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Publication numberUS4238063 A
Publication typeGrant
Application numberUS 06/003,266
Publication dateDec 9, 1980
Filing dateJan 15, 1979
Priority dateJan 15, 1979
Publication number003266, 06003266, US 4238063 A, US 4238063A, US-A-4238063, US4238063 A, US4238063A
InventorsTimothy J. O'Dair
Original AssigneeDair Timothy J O
Export CitationBiBTeX, EndNote, RefMan
External Links: USPTO, USPTO Assignment, Espacenet
Ski transport container
US 4238063 A
Abstract
An elongated transport container for skis and the like is provided wherein upper and lower matched halves are pivotally connected to form a box-like enclosure. The lower half of the enclosure supports a pair of clamping bars at either end and a pair of skis may be placed on these bars in edge-to-edge relation. The upper half of the container has a pair of matching clamping bars secured at either end, and the clamping bars are positioned so that the closing of the container will clamp the pairs of bars together so as to frictionally lock the skis therebetween. The clamping bars also support mounting brackets for ski poles and the like.
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Claims(8)
I claim:
1. In an elongated container for transporting skis and ski poles wherein said container comprises a bottom chamber member having a bottom wall, a pair of sidewalls and a pair of end walls, and an upper lid member having a top wall, a pair of sidewalls and a pair of endwalls, said bottom chamber member and said upper lid member hinged together and being pivotal between a closed position defining an enclosed chamber and an open position, and means to releasably secure said lid member to said chamber member when they are in said closed position the improvement comprising: a pair of clamp members mounted in the chamber defined by said chamber member and said lid member, each said clamp member including first and second jaw members having facing surfaces, said facing surfaces each having a resilient member mounted thereon, said clamp member adapted for frictionally retaining a ski in suspended relation within said chamber, each said first jaw member being mounted in said upper lid member in spaced-apart parallel relation to said top wall and each said second jaw member being mounted in said bottom chamber member in spaced-apart parallel relation to said bottom wall, whereby said jaw members are moved into and out of clamping engagement as said lid member and said chamber member are moved into and out of said closed position, respectively; and support means on one of said first and second jaw members for postively supporting an article from the surface of said jaw member opposite its said facing surface.
2. In a transport container according to claim 1, said first jaw member being mounted to extend transversely of the length of said bottom chamber member between respective ones of said sidewalls and said second jaw member being mounted to extend transversely of the length of said lid member between respective ones of sidewalls, each of said sidewalls having a shoulder portion positively supporting a mounting surface of each said jaw member mounted therein opposite said facing surface, said resilient members being in abutting relation when said container is in said closed position and said jaw members and said resilient members being in spaced-apart relation when said container is in the open position.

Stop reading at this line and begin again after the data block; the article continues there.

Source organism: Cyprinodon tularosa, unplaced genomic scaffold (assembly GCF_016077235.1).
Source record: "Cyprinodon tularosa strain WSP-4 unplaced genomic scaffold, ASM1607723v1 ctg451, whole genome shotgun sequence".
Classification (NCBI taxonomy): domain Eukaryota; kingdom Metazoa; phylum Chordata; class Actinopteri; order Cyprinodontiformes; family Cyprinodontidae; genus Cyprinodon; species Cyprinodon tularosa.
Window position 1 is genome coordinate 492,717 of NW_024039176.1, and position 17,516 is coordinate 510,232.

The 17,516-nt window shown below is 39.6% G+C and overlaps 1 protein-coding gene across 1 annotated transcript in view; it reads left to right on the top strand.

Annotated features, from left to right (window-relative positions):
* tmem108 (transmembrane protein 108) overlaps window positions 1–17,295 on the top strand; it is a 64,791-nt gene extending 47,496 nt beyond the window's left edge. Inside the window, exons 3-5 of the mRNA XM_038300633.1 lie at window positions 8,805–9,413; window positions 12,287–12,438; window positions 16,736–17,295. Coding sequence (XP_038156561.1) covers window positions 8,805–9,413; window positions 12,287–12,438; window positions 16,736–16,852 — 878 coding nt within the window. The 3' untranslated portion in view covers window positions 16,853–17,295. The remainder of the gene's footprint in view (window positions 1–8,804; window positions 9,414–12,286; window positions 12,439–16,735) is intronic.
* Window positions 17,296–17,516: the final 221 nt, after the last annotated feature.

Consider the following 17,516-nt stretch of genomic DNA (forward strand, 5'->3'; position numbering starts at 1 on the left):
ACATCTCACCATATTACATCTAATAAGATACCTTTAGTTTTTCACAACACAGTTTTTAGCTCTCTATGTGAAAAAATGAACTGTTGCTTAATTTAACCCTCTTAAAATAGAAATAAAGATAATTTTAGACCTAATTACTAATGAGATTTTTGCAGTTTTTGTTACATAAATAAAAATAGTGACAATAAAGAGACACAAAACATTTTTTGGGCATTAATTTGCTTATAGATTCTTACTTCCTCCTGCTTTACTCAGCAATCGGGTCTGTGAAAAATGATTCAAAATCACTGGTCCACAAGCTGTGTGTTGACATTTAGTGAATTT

3. In a transport container according to claim 2, said support means including a plurality of resilient blocks each having a bore therethrough, said bore intersecting an edge surface of said block.
4. A transport case adapted for storing and carrying skis and ski poles, comprising:
first and second elongated case-forming members each having a bottom wall, a pair of end walls and a pair of elongated sidewalls, said case-forming members each having an upper peripheral edge defined by the upper edges of its end walls and sidewalls, one of said first and second case-forming members being inverted on the other of said first and second case-forming members, said peripheral edge of one of said case-forming members adapted to abut said peripheral edge of said other case-forming member to define an enclosed chamber between said case-forming members;
a hinge member pivotally interconnecting said peripheral edges of said first and second case-forming members along adjoining sidewalls for pivotal movement between an open position and a closed position, said pivotal movement being along an axis defined by a peripheral edge of one of said sidewalls of each of said case-forming members, and means to releasably secure said first and second case-forming members in said closed postion;
first and second clamp bars mounted in a common plane between the sidewalls of said first case-forming member and third and fourth clamp bars mounted in a common plane between the sidewalls of said second case-forming member, said first and third clamp bars positioned to form a first facing pair of clamp bars having first surfaces opposed to one another when said peripheral edges are in abutting relation and said second and fourth clamp bars positioned to form a second facing pair of clamp bars having first surfaces opposed to one another when said peripheral edges are in abutting relation, said clamp bars each having second surfaces on a side thereof opposite said first surfaces, said sidewalls of said first and second case-forming members each including a support portion positively supporting the second surfaces of respective ones of said clamp bars so that said clamp bars are each positioned in spaced-apart parallel relation to the bottom wall of its respective case-forming member in the interior of said case; support means for releasably retaining and positively supporting said ski poles entirely within said enclosed chamber, said support means being secured to the second surfaces of the clamp bars mounted in at least one of said case-forming members; and frictional engaging means secured to the first surfaces of said clamp bars adapted for frictionally retaining a ski therebetween.